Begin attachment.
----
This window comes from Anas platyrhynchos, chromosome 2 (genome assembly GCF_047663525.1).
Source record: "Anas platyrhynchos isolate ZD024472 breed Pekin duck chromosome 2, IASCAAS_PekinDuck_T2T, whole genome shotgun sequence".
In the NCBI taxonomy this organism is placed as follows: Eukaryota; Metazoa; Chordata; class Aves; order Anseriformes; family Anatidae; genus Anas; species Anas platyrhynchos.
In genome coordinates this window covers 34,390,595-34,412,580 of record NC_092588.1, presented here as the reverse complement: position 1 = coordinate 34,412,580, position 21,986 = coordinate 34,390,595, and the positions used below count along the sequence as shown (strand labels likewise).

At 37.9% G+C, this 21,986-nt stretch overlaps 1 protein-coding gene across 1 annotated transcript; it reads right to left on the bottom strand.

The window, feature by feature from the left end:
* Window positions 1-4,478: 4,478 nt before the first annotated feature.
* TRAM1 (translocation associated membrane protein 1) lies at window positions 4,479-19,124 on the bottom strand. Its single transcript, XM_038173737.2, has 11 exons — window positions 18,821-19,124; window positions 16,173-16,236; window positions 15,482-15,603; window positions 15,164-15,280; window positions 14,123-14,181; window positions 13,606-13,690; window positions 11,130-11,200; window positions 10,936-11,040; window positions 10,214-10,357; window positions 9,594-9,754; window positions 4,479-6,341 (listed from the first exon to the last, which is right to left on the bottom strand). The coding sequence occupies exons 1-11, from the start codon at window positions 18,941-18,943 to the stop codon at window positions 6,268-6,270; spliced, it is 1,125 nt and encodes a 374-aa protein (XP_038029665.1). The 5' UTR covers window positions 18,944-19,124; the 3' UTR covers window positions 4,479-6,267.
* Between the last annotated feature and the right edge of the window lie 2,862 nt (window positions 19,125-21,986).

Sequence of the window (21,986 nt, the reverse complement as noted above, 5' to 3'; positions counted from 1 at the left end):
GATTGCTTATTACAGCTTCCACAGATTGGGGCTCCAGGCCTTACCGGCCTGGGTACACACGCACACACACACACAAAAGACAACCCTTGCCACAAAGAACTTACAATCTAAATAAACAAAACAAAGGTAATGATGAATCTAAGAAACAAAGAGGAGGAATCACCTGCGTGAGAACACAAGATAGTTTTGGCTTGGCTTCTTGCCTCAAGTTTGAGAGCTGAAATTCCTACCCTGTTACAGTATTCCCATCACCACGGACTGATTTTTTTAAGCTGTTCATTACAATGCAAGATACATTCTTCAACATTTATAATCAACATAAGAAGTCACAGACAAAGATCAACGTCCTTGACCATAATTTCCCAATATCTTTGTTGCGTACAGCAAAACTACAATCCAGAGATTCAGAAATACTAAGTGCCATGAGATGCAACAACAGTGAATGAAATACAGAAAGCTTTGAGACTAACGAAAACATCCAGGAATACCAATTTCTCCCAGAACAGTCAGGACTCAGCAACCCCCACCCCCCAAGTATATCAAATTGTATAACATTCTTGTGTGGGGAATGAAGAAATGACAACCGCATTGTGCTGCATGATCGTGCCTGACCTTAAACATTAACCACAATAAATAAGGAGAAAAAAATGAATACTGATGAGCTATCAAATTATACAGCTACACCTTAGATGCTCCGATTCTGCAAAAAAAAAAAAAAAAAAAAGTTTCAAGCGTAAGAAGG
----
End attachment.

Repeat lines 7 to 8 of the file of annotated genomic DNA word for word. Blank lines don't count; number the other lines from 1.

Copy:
* Window positions 1-4,478: 4,478 nt before the first annotated feature.
* TRAM1 (translocation associated membrane protein 1) lies at window positions 4,479-19,124 on the bottom strand. Its single transcript, XM_038173737.2, has 11 exons — window positions 18,821-19,124; window positions 16,173-16,236; window positions 15,482-15,603; window positions 15,164-15,280; window positions 14,123-14,181; window positions 13,606-13,690; window positions 11,130-11,200; window positions 10,936-11,040; window positions 10,214-10,357; window positions 9,594-9,754; window positions 4,479-6,341 (listed from the first exon to the last, which is right to left on the bottom strand). The coding sequence occupies exons 1-11, from the start codon at window positions 18,941-18,943 to the stop codon at window positions 6,268-6,270; spliced, it is 1,125 nt and encodes a 374-aa protein (XP_038029665.1). The 5' UTR covers window positions 18,944-19,124; the 3' UTR covers window positions 4,479-6,267.